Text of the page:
Method 4 of 6: Considering Other Treatments

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Get Rid of a Lazy Eye Step 16

Step 1. Ask your doctor about atropine

Atropine may be an option if your child is unable or unwilling to wear an eye patch. Drops of atropine will obscure vision and can be used in the "good" eye to force the child to wear the "bad" eye. Atropine does not hurt the eyes like other eye drops.

  • Some studies suggest that eye drops are as effective or more effective than eye patches in treating amblyopia. Part of the effect may be that the use of eye drops poses a lower risk of social stigma for children than if they wear an eye patch. Thus, children are more likely to be more prepared to cooperate with this method of treatment.
  • These eye drops may not need to be used during the eye patch.
  • Atropine eye drops have side effects, so do not use them without consulting your child's ophthalmologist first.
Get Rid of a Lazy Eye Step 17
Get Rid of a Lazy Eye Step 17

Step 2. Consider the Eyetronix Flicker Glass treatment

If your child's amblyopia is refractive, flicker glass treatment can be an effective treatment alternative. Flicker glass glasses resemble sunglasses. It works by alternating clear and “foggy” (blurred) vision at the frequency prescribed by your eye doctor. These glasses may be a good choice for older children, or children who don't respond to other treatments.

  • This method of treatment works most effectively for children with mild to moderate anisometropic amblyopia (eg amblyopia caused by two eyes with different strengths).
  • Eyetronix Flicker Glass treatment is usually completed in 12 weeks. This treatment may not be effective if your child has tried eye patch treatment for amblyopia before.
  • As with other alternative treatments, make sure you always consult your child's ophthalmologist before trying any treatment.
Get Rid of a Lazy Eye Step 18
Get Rid of a Lazy Eye Step 18

Step 3. Consider using RevitalVision to treat amblyopia

RevitalVision uses a computer to stimulate specific changes in your child's brain to improve their vision. This computer treatment (which takes an average of 40 minutes in 40 sessions) can be done at home.

  • RevitalVision can be very useful for older amblyopia patients.
  • You should consult your doctor to purchase RevitalVision.

Method 5 of 6: Caring for the Eye Area

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Get Rid of a Lazy Eye Step 19

Step 1. Watch the eye area

The eye area may become irritated or infected during closure. Pay attention to the area in your child's eyes. If you notice spots or welts around your eyes, consult your doctor or ophthalmologist to find out how to treat them.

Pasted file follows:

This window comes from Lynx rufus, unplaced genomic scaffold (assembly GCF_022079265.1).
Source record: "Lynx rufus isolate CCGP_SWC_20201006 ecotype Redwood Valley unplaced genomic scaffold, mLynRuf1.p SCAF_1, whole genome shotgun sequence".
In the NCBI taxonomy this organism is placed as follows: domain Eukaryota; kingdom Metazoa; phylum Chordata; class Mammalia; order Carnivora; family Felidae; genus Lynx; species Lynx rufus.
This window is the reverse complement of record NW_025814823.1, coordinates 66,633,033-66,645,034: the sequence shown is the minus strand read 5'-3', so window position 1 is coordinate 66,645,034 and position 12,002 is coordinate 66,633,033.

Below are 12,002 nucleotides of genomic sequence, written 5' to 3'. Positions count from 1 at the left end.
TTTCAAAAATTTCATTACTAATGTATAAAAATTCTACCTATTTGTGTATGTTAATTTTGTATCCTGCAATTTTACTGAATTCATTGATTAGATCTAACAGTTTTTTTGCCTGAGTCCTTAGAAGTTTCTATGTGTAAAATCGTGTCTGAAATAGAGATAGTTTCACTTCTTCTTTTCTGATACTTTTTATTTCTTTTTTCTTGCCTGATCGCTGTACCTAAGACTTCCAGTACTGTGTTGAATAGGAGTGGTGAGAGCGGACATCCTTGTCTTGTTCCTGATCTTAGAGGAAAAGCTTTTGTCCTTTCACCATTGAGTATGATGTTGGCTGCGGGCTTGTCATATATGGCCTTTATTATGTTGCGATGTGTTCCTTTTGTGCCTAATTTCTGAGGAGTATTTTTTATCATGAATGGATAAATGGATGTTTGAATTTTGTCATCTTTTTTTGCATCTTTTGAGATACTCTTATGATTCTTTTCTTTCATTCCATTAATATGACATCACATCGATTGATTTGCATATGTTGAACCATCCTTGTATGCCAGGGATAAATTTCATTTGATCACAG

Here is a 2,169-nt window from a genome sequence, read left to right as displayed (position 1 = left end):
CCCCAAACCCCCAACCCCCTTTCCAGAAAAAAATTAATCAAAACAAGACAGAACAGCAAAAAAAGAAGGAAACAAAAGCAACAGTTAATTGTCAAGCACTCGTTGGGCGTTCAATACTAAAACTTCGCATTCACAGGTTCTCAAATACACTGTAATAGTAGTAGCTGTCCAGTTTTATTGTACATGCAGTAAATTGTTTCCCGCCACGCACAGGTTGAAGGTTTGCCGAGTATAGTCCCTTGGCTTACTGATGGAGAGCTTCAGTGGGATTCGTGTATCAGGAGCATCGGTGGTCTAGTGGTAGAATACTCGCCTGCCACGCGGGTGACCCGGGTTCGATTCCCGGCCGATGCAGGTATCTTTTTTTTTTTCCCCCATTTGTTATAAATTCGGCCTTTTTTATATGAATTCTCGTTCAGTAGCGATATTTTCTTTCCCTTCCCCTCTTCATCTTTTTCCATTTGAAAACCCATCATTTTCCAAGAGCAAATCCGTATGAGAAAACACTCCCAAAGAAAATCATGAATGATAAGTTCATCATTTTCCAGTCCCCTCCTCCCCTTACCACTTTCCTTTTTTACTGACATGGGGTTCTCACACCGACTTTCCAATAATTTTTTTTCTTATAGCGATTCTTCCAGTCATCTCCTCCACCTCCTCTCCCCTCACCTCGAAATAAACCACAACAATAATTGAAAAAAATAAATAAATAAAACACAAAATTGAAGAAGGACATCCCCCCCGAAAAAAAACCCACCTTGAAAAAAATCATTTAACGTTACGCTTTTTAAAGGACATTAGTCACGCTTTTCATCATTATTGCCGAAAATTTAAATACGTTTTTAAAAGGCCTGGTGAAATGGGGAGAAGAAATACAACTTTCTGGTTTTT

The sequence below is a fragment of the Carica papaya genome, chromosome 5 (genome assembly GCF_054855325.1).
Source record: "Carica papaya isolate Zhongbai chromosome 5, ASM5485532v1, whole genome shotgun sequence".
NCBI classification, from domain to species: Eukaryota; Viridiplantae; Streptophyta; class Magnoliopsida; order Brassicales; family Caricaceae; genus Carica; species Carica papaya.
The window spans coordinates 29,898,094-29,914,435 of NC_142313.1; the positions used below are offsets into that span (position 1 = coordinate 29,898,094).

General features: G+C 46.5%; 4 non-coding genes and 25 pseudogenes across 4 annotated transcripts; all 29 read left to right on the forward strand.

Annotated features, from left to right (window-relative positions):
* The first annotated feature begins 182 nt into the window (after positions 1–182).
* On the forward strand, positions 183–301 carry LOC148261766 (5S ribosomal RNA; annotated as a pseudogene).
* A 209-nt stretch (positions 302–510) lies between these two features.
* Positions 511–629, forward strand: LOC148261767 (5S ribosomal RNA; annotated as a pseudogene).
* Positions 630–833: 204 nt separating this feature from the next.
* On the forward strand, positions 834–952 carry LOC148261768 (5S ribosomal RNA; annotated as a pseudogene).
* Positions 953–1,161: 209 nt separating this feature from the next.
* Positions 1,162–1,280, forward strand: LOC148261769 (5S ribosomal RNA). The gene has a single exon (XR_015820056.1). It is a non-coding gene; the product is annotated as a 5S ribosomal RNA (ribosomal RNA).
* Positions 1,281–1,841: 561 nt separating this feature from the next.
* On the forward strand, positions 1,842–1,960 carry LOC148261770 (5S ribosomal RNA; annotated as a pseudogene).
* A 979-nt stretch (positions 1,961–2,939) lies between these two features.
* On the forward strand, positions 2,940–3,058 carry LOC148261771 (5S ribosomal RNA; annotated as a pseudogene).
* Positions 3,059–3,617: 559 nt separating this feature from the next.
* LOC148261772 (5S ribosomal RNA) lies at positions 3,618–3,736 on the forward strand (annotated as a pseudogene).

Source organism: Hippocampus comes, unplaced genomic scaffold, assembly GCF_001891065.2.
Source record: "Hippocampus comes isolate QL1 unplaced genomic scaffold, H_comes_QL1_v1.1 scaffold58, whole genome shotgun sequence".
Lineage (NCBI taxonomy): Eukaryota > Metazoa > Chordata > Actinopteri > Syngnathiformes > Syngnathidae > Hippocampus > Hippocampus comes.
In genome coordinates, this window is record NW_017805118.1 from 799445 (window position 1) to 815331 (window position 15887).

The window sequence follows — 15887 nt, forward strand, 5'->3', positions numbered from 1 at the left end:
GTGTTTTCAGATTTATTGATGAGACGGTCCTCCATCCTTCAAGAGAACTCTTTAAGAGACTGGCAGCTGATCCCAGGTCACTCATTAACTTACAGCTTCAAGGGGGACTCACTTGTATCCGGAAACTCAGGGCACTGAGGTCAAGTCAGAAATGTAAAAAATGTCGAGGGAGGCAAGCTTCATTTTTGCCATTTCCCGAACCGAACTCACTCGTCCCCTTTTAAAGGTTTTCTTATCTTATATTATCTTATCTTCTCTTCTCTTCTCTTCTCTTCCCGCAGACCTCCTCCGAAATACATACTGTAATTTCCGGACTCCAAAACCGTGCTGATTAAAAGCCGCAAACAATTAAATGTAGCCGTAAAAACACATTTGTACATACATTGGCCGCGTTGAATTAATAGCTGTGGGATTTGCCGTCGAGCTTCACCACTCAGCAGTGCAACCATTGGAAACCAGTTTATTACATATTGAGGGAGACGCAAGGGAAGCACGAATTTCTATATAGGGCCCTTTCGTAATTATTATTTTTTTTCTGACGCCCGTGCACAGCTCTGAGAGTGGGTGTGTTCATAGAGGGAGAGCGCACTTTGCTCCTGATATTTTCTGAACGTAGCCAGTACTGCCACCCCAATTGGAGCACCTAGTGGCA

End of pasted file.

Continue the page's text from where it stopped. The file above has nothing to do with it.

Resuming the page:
Get Rid of a Lazy Eye Step 20
Get Rid of a Lazy Eye Step 20

Step 2. Reduce irritation

Eye patches, whether elastic or adhesive, can irritate the skin around the eyes and cause a mild rash. If possible, choose an eye patch with a hypoallergenic adhesive to reduce the risk of skin discomfort.

Nexcare manufactures a variety of eye patches with hypoallergenic adhesives. Ortopad manufactures hypoallergenic eye patches, both adhesive and eyeglass-like coverings. You can also consult your pediatrician for advice

Get Rid of a Lazy Eye Step 21
Get Rid of a Lazy Eye Step 21

Step 3. Adjust the size of the eye patch

If the skin under the glue patch is irritated, try covering the area around the eye that is larger than the flap with gauze. Attach the gauze to the child's face with medical tape. Then, attach the blindfold to the gauze.

You can also try trimming off some of the adhesive on the eye patch so that less of the area touches the skin. The trick here is to make sure your child's normal eye is still completely closed and the blindfold fits properly

Get Rid of a Lazy Eye Step 22
Get Rid of a Lazy Eye Step 22

Step 4. Try an eye patch that can be attached to the glasses

Because the eye patch like this will not directly touch the skin, the problem of irritation will be prevented. This eye patch can be a good choice if your child has very sensitive skin.

An eye patch attached to the glasses can provide good coverage over the weak eye. However, you may have to attach a side panel to the glasses to prevent your child from seeing through the eye patch

Get Rid of a Lazy Eye Step 23
Get Rid of a Lazy Eye Step 23

Step 5. Treat the skin

Clean the area around the eyes with water to remove any traces of irritants that may remain when the eye patch is removed. Apply an emollient or moisturizer to the affected area to help keep the skin moisturized. Both of these substances will help the skin repair itself and protect the skin from the risk of inflammation in the future.

  • Skin creams or ointments can reduce inflammation, but you should follow the instructions carefully and not overuse these products. In some cases, the best treatment is to do nothing and just allow the skin to "breathe."
  • Consult a medical professional for advice on care for your child's irritated skin.

Method 6 of 6: Providing Support to Children with Lazy Eyes

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Get Rid of a Lazy Eye Step 24

Step 1. Explain what happened

For eye patch treatment to be successful, your child must wear the patch for the recommended time. He will agree more easily if he understands why he needs the blindfold.

  • Explain how an eye patch can help your child and what might happen if he doesn't wear it. Tell your child that wearing an eye patch will make his eyes stronger. Tell him that if he doesn't wear it, his eyesight may deteriorate (but don't scare him).
  • If possible, ask your child for input on how much time to use the "eye patch" each day.
Get Rid of a Lazy Eye Step 25
Get Rid of a Lazy Eye Step 25

Step 2. Ask family members and friends for support

Communication is key to helping your child feel comfortable wearing the blindfold. Children who feel embarrassed or have low self-esteem when wearing an eye patch will have a harder time completing their treatment successfully.